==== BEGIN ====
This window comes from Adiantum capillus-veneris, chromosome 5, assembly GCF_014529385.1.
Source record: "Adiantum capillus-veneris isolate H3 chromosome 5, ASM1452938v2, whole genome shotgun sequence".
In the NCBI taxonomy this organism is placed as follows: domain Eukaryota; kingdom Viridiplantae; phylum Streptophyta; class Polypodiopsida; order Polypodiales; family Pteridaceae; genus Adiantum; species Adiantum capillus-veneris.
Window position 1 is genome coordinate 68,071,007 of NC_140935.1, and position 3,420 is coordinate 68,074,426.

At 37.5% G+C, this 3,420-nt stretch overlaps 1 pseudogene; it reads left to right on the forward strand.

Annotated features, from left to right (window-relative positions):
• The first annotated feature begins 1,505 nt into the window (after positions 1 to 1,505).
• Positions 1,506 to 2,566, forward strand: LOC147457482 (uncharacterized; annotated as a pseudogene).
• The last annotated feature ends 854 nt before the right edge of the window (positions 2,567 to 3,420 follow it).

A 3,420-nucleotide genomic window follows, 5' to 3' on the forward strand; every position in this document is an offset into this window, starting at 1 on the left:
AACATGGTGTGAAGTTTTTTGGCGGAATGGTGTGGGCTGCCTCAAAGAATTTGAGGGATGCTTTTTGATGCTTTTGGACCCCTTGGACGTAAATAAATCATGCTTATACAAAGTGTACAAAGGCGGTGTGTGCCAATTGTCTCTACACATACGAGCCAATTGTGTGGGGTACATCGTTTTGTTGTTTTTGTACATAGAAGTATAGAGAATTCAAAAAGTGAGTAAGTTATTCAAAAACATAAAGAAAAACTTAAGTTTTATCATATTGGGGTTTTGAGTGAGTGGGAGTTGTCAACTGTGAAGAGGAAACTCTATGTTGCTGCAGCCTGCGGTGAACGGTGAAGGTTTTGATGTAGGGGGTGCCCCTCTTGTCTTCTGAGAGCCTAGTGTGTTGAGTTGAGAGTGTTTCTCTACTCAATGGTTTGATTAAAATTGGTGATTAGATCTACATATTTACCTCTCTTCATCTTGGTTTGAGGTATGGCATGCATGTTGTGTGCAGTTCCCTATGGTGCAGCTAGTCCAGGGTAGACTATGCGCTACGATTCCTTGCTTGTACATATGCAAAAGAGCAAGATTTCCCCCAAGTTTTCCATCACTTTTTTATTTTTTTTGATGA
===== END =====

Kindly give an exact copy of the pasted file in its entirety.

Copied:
This window comes from Adiantum capillus-veneris, chromosome 5, assembly GCF_014529385.1.
Source record: "Adiantum capillus-veneris isolate H3 chromosome 5, ASM1452938v2, whole genome shotgun sequence".
In the NCBI taxonomy this organism is placed as follows: domain Eukaryota; kingdom Viridiplantae; phylum Streptophyta; class Polypodiopsida; order Polypodiales; family Pteridaceae; genus Adiantum; species Adiantum capillus-veneris.
Window position 1 is genome coordinate 68,071,007 of NC_140935.1, and position 3,420 is coordinate 68,074,426.

At 37.5% G+C, this 3,420-nt stretch overlaps 1 pseudogene; it reads left to right on the forward strand.

Annotated features, from left to right (window-relative positions):
• The first annotated feature begins 1,505 nt into the window (after positions 1 to 1,505).
• Positions 1,506 to 2,566, forward strand: LOC147457482 (uncharacterized; annotated as a pseudogene).
• The last annotated feature ends 854 nt before the right edge of the window (positions 2,567 to 3,420 follow it).

A 3,420-nucleotide genomic window follows, 5' to 3' on the forward strand; every position in this document is an offset into this window, starting at 1 on the left:
AACATGGTGTGAAGTTTTTTGGCGGAATGGTGTGGGCTGCCTCAAAGAATTTGAGGGATGCTTTTTGATGCTTTTGGACCCCTTGGACGTAAATAAATCATGCTTATACAAAGTGTACAAAGGCGGTGTGTGCCAATTGTCTCTACACATACGAGCCAATTGTGTGGGGTACATCGTTTTGTTGTTTTTGTACATAGAAGTATAGAGAATTCAAAAAGTGAGTAAGTTATTCAAAAACATAAAGAAAAACTTAAGTTTTATCATATTGGGGTTTTGAGTGAGTGGGAGTTGTCAACTGTGAAGAGGAAACTCTATGTTGCTGCAGCCTGCGGTGAACGGTGAAGGTTTTGATGTAGGGGGTGCCCCTCTTGTCTTCTGAGAGCCTAGTGTGTTGAGTTGAGAGTGTTTCTCTACTCAATGGTTTGATTAAAATTGGTGATTAGATCTACATATTTACCTCTCTTCATCTTGGTTTGAGGTATGGCATGCATGTTGTGTGCAGTTCCCTATGGTGCAGCTAGTCCAGGGTAGACTATGCGCTACGATTCCTTGCTTGTACATATGCAAAAGAGCAAGATTTCCCCCAAGTTTTCCATCACTTTTTTATTTTTTTTGATGA